Surprisingly, these can also be signs of canine dementia.  Because the signs of dementia are also the signs of so many other health problems, your vet must rule out other conditions first.

Here are 21 things to look out for if you have a senior dog.

  • They get lost in the corners or behind furniture
  • They have trouble finding and using doors
  • They don’t respond to their name
  • They can’t navigate the house and seem disoriented
  • They’re restless at night, sleeps during the day
  • They don’t signal to go out and have accidents
  • They don’t want to play
  • They don’t respond to sounds or people
  • They don’t recognize family
  • They tremble
  • They’re extremely irritable
  • The lick excessively
  • They don’t self-groom
  • They lose their appetite
  • They’re slow to learn new tasks
  • They don’t respond to commands they’ve previously learned
  • The bark, howl, and whine inappropriately
  • They pace or wander aimlessly
  • They stare at walls or into space
  • They startle when you turn lights or television on
  • They’re hesitant to take treats

If the alarm bells are going off as you read through this list, call your vet.  Don’t chalk it off to old age.  A senile dog is an anxious and unhappy dog.  Just like any other aspect of aging, we need to manage dementia for our pets so they can enjoy the best quality of life possible as they enter their golden years.

Remember too, that symptoms may start off mild but cognitive decline can worsen.  If you get a treatment plan in place, you may be able to delay serious dementia.

What causes CCD?

There are 3 major pathological changes that occur in the brain in older dogs that can cause diminished mental function.

1)  The brain shrinks

2)  Dopamine levels drop

3)  Beta-amyloid plaque (a protein) accumulates in the brain

Any one, or all, of these things can result in memory loss and impaired cognition.

We know what happens in the brain that contributes to diminished cognition.  But just like in humans, no one knows why these changes in the brain happen to some but not others.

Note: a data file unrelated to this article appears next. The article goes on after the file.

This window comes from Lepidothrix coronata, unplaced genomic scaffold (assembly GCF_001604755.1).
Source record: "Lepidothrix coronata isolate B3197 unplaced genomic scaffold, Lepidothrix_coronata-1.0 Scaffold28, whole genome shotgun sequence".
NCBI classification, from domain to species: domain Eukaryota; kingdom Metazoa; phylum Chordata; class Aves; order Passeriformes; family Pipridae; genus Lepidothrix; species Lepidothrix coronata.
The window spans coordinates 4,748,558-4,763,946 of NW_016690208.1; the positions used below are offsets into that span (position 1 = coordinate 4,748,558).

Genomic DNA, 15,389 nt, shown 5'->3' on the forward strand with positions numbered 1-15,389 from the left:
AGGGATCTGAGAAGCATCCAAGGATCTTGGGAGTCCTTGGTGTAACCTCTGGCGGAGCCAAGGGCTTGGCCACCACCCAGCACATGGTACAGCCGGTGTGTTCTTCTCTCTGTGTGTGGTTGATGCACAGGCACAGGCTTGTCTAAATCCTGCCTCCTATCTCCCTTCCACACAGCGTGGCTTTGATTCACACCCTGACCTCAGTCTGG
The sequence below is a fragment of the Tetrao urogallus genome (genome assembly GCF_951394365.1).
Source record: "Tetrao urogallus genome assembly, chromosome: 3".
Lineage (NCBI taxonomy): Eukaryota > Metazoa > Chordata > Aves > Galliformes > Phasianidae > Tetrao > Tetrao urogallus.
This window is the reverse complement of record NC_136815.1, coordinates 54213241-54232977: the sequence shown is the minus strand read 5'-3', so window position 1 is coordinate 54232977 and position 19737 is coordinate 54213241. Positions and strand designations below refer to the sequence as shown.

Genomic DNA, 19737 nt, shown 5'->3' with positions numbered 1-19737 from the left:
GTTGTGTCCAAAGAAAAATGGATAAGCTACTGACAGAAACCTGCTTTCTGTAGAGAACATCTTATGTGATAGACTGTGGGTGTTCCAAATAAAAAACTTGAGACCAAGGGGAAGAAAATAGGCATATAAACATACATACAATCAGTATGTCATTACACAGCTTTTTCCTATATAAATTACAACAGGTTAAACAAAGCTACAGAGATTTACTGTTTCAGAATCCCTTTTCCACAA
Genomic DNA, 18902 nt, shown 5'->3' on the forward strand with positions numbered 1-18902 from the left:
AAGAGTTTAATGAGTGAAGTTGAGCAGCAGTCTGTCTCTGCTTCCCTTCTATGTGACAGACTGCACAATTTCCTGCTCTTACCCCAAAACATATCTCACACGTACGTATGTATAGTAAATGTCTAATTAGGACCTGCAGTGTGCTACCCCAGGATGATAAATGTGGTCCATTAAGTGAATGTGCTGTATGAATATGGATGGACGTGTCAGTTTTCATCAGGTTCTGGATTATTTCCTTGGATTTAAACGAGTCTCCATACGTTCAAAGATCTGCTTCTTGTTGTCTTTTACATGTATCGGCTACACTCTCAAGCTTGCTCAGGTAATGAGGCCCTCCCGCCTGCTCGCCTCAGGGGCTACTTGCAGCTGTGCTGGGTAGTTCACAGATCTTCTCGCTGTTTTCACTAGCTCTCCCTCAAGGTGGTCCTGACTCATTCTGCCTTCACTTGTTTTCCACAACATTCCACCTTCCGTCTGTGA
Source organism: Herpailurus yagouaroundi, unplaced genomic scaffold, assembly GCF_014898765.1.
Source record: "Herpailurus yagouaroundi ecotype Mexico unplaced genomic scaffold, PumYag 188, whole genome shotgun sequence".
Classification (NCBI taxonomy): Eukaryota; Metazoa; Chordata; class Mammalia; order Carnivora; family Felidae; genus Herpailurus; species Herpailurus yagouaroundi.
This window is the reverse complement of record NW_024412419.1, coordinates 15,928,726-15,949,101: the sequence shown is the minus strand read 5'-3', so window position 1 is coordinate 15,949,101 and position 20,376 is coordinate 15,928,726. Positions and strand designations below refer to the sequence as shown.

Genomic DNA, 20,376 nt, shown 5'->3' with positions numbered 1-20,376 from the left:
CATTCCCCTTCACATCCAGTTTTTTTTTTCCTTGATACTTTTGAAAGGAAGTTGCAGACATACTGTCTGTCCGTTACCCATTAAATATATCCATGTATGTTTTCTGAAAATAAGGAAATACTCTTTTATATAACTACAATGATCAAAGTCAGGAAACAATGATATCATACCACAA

In dogs, there may be genetic factors that predispose them to senility.

What are the treatment options?

First, your vet must rule out a health or behavioral problem before confirming CCD.  If they’re certain dementia is causing your dog’s symptoms, there is unfortunately no cure.

But there are treatments.  And they can be effective in slowing the decline and reducing anxiety.

Anipryl, a drug used to treat Parkinson’s in people, is approved for use in dogs with CCD.  It can take a few months to kick in, but it works in many dogs.  The earlier you start it, the more effective it is.

Your vet will likely suggest environmental enrichment.   Schedule exercise and play time into your dog’s daily routine.  Introduce new toys and teach some unfamiliar, simple commands to improve memory.  Even spending time with a doggy friend can be beneficial.

Diet’s important too.  A food rich in antioxidants, like Husse Optimal Light, is important to brain health.   Studies show that combining diet and environmental enrichment improves cognition in dogs with dementia.

Sometimes doctors will also suggest supplements like Vitamins E and C, selenium, flavonoids, beta carotene, carotenoids, carnitine, and S-adenosylmethionine (SAM-e) which studies show improve mental function.

A dog suffering from CCD should see the vet twice a year to assure treatments are keeping stress and anxiety in check, and that your dog is still enjoying a good quality of life.

But it will also be up to you to keep your dog’s environment as stress free as possible.

Don’t move furniture around, or redecorate.  Keep clutter to a minimum so the dog can easily negotiate its surroundings.  Use short commands to avoid confusion.

Know your dog’s limit with new situations, people, places and other dogs.  And develop a routine feeding, watering and walking schedule that your senior pup can count on.

If you’re noticing your dog’s quality of life is deteriorating and the treatments recommended by your vet aren’t helping, consider talking with a veterinary behaviorist.  They may be able to help your confused pet.

If you prefer holistic options, talk to your vet about Chinese herbs and/or acupuncture to treat senility.  These treatments have worked.

As our dogs age, there’s little we can do to stop the clock.  We all want the best for our pets. We want them in our lives as long as possible.  But we can’t be selfish.

My vet once said something that stuck with me.  I always remind myself of his words when it’s time to make that gut wrenching decision to euthanize.  What he said was simple, but it hit home. “It’s the quality of the years, not the quantity,” he said.

If your dog is living a life filled with anxiety at every turn, that’s not quality.  When our senior dogs decline, we need to be compassionate.  And always remind them they may change but our love for them never will.

Does your dog suffer from Canine Cognitive Dysfunction?  How do you deal with it?  Please share your experience in the comment section at the top of the page.

 

 

 

 

 

Why Dogs Shed

Have you ever seen the t-shirt that says, “Dog hair is my bling”?  There are many days dog hair is my bling.  And on those days, I’m depending on the fact the lady on the checkout line staring at my fur-laden black leggings has seen that shirt too.

Shedding… the one thing we can all agree is a doggy downside.  If there is such a thing.